You may have seen or even sampled some flavored oils – things like pineapple or bubble gum or fruit punch. There’s a chance some of those flavorings might be terpenes, but most likely many of them are not.
Many of the fruit flavors like banana, strawberry, mint, peach, raspberry are due to the presence of chemical compounds called aldehydes or ketones. While natural fruits/plants do make these flavors, many of the individual molecules are very easy to synthesize in a chemistry lab – in fact, if you took any organic chemistry lab, you probably did a lab experiment where you made one of these fruity smelling compounds.
So what’s the difference between what you synthesize in the lab and what you find in a real raspberry? The aldehyde molecule is the same, giving a “raspberry-specific” flavor, but in a real berry, there are also lots of other various molecules that add taste, aroma and experience. The aldehyde molecule that is used for synthetic raspberry flavor is only present at very low concentrations in a real berry, which is why we don’t extract or concentrate these flavors from real berries – it’s just too expensive. This is similar to the various terpenes and other compunds in a natural cannabis flower bud that lead to the “entourage effect” of each strain’s specific flavor, aroma and “high”.
There are two reasons this relates to cannabis vape pens: taste and viscosity.
Most of the yummy terpenes “disappear” during normal CO2 oil processing and concentrating: those molecules are smaller and more likely to evaporate than the cannabinoids. A few do remain in the end, but often user’s complaint about CO2 oils is that the high doesn’t feel the same as smoking the flower– this makes sense because what’s left in the oil is mostly THC (that’s the potency people look for) and only a very small amount of the original terpenes.
Secondly, another interesting chemistry aspect about these types of concentrates (and particularly distillates, which we’ll discuss in another post) is that when you get to very high THC concentrations–above 90% or so–the oil get very thick. To the point of almost being a brittle solid and stops functioning in a normal oil cartridge. These can still be dabbed, but the convenience of a vape cartridge is lost along with all the flavors.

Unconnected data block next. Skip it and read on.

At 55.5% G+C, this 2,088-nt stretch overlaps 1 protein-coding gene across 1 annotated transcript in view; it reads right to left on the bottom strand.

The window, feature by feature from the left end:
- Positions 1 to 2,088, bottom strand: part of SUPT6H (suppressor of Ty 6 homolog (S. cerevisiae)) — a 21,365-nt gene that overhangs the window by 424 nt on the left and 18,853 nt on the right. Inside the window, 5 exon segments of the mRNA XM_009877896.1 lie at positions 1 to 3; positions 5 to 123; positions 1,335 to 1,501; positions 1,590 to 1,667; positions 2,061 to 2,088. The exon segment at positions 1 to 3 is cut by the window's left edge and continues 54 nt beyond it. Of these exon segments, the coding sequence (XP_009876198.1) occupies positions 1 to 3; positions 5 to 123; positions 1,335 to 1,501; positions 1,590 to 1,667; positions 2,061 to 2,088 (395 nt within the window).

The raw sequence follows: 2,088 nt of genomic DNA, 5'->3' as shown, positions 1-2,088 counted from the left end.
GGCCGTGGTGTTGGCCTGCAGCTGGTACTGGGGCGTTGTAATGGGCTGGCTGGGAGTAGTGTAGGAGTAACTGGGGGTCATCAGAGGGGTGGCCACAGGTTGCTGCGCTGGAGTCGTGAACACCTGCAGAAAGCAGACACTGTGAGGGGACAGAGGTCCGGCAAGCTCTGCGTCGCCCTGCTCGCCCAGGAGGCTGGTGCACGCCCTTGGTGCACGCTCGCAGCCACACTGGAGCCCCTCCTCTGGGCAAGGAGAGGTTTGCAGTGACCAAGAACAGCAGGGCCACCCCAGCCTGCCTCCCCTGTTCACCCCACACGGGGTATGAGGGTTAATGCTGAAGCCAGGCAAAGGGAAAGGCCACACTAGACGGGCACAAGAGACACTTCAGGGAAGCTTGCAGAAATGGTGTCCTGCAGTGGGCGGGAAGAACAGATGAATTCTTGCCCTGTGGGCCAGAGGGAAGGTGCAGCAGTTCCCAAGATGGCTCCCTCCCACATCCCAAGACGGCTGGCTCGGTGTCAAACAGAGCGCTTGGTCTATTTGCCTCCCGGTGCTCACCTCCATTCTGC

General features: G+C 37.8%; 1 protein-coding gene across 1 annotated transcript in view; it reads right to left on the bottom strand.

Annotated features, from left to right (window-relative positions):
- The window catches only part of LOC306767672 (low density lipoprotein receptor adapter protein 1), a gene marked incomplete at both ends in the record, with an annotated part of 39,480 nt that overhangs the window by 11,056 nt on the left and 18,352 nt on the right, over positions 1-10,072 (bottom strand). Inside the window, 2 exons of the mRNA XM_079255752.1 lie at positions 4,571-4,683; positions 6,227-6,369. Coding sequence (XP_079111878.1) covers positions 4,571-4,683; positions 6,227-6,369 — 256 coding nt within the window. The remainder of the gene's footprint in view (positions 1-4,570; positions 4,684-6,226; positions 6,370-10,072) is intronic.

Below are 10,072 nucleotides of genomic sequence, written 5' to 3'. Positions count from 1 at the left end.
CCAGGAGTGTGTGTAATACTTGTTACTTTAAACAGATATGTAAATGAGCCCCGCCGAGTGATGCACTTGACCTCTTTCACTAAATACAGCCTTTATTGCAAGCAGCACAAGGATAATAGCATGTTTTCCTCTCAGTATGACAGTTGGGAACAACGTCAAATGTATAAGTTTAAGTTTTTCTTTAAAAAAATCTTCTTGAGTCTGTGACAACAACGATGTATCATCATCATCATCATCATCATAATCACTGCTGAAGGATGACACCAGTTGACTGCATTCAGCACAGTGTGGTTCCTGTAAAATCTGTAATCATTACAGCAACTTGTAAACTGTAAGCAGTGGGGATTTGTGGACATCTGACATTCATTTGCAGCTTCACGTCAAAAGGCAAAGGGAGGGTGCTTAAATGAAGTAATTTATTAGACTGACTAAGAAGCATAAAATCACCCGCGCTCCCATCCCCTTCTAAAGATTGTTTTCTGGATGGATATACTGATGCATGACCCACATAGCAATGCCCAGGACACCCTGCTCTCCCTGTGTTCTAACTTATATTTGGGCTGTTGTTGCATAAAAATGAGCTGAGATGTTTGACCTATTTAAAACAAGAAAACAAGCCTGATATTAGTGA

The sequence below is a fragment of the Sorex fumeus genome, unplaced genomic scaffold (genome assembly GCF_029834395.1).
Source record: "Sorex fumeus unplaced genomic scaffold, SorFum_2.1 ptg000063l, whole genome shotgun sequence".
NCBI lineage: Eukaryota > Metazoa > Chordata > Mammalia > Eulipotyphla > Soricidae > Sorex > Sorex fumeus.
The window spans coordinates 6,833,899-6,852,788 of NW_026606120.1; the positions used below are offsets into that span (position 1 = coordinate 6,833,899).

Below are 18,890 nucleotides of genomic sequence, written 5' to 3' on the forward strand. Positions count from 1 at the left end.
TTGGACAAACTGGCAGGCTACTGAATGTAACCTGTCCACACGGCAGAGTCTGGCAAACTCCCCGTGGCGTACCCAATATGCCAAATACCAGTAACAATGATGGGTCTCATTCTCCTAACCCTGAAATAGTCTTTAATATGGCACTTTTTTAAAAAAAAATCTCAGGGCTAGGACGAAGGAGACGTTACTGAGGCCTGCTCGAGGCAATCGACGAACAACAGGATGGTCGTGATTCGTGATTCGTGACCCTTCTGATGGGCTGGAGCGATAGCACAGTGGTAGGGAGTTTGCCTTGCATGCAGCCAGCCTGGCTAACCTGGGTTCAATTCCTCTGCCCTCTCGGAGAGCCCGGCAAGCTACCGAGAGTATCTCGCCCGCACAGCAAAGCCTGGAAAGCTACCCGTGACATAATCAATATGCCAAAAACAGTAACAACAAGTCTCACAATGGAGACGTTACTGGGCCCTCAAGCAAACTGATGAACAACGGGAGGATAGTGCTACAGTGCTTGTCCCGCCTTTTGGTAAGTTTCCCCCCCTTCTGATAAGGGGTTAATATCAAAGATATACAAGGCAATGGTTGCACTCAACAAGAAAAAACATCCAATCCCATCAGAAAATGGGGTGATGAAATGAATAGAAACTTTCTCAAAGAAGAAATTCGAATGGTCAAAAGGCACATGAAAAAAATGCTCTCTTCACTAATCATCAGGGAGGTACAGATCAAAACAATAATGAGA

Processors overcome these 2 chemistry facts in a couple of ways. To address the loss of flavor, other substances can be added: things like synthetic terpenes (fairly common), natural terpenes (fairly common) or cannabis-derived terpenes (much more rare), artificial aldehydes/fruity flavors, or other artificial flavors. Additionally, the thick/solid nature of highly-concentrated extracts can be “thinned” with a solvent. This can be as simple as leaving a small amount of extra ethanol in after the cleanup step, or by adding a cutting agent of some kind. Common cutting agents include PG, PEG, VG, MCT, among others. (Propylene glycol, Polyethylene glycol, vegetable glycerin, and medium-chain triglycerides). The MCT might appear on the label as “derived from coconut oil”–which is scientifically true.
This usually leads to the question: “why should I care if it’s natural or artificial if it’s all the same molecule?”
We can probably agree that eating lots of raspberries with some aldehydes isn’t that bad for you….However, there is very little known about the safety of smoking these compounds, and in fact, recent scientific studies [1,2] suggest many of the artificial fruit and cream flavors and cutting agents convert to toxic compounds when heated to vape temperatures.
So how to know what you’re getting? Reading the label very carefully and knowing your terminology can help, as well as asking very specific questions of the budtender:
What type of extraction process was used for this? If it’s a distillate and in a liquid form, something was needed to thin it down. (CO2 concentrate is more correctly referred to as an extract).
Is it 100% cannabis-only or might there be other flavors or additives? How do they know for sure?
Sometimes it can be hard or impossible to tell – I hate to say I’ve heard some less-than-honest stories about formulations and use of language on packaging. Avitas never uses any cutting agents in our extracts and only 100% cannabis-derived terpenes that we carefully preserve for each batch.
References:  Allen, et al, 2016, Environmental Health Perspectives, 124, 6. “ Flavoring Chemicals in E-Cigarettes: Diacetyl, 2,3-Pentanedione, and Acetoin in a Sample of 51 Products, Including Fruit-, Candy-, and Cocktail-Flavored E-Cigarettes”
 Troutt & DiDonato, 2017, The Journal of Alternative and Complementary Medicine “Carbonyl Compounds Produced by Vaporizing Cannabis Oil Thinning Agents”